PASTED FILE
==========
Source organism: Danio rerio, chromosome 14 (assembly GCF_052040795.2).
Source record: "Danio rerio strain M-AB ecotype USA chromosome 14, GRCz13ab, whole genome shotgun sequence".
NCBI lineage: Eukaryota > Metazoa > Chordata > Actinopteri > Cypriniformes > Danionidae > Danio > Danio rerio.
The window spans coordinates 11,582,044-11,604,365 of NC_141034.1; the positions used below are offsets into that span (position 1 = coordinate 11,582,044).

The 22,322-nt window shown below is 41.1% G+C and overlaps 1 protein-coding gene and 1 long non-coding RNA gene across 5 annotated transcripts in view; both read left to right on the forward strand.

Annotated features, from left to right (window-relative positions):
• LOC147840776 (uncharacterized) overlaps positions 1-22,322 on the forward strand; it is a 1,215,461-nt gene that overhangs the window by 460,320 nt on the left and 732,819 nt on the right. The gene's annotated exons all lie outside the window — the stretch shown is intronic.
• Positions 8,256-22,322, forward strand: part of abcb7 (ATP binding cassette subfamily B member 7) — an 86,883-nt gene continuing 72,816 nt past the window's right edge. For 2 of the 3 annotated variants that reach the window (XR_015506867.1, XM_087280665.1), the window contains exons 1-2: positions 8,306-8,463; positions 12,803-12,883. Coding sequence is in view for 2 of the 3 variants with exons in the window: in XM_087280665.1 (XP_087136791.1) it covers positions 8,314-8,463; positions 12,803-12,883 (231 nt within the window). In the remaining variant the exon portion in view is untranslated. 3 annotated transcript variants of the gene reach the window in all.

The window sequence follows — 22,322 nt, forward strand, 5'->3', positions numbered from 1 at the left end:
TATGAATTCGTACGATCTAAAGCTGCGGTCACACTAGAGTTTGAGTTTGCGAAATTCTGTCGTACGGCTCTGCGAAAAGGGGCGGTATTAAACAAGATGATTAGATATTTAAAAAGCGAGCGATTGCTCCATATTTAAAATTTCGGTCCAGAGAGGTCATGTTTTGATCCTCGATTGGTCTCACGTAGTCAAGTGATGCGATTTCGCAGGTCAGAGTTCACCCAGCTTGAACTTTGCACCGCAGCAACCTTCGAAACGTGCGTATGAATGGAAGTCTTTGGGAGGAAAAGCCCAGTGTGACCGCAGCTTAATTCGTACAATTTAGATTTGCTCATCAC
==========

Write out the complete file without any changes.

Source organism: Danio rerio, chromosome 14 (assembly GCF_052040795.2).
Source record: "Danio rerio strain M-AB ecotype USA chromosome 14, GRCz13ab, whole genome shotgun sequence".
NCBI lineage: Eukaryota > Metazoa > Chordata > Actinopteri > Cypriniformes > Danionidae > Danio > Danio rerio.
The window spans coordinates 11,582,044-11,604,365 of NC_141034.1; the positions used below are offsets into that span (position 1 = coordinate 11,582,044).

The 22,322-nt window shown below is 41.1% G+C and overlaps 1 protein-coding gene and 1 long non-coding RNA gene across 5 annotated transcripts in view; both read left to right on the forward strand.

Annotated features, from left to right (window-relative positions):
• LOC147840776 (uncharacterized) overlaps positions 1-22,322 on the forward strand; it is a 1,215,461-nt gene that overhangs the window by 460,320 nt on the left and 732,819 nt on the right. The gene's annotated exons all lie outside the window — the stretch shown is intronic.
• Positions 8,256-22,322, forward strand: part of abcb7 (ATP binding cassette subfamily B member 7) — an 86,883-nt gene continuing 72,816 nt past the window's right edge. For 2 of the 3 annotated variants that reach the window (XR_015506867.1, XM_087280665.1), the window contains exons 1-2: positions 8,306-8,463; positions 12,803-12,883. Coding sequence is in view for 2 of the 3 variants with exons in the window: in XM_087280665.1 (XP_087136791.1) it covers positions 8,314-8,463; positions 12,803-12,883 (231 nt within the window). In the remaining variant the exon portion in view is untranslated. 3 annotated transcript variants of the gene reach the window in all.

The window sequence follows — 22,322 nt, forward strand, 5'->3', positions numbered from 1 at the left end:
TATGAATTCGTACGATCTAAAGCTGCGGTCACACTAGAGTTTGAGTTTGCGAAATTCTGTCGTACGGCTCTGCGAAAAGGGGCGGTATTAAACAAGATGATTAGATATTTAAAAAGCGAGCGATTGCTCCATATTTAAAATTTCGGTCCAGAGAGGTCATGTTTTGATCCTCGATTGGTCTCACGTAGTCAAGTGATGCGATTTCGCAGGTCAGAGTTCACCCAGCTTGAACTTTGCACCGCAGCAACCTTCGAAACGTGCGTATGAATGGAAGTCTTTGGGAGGAAAAGCCCAGTGTGACCGCAGCTTAATTCGTACAATTTAGATTTGCTCATCAC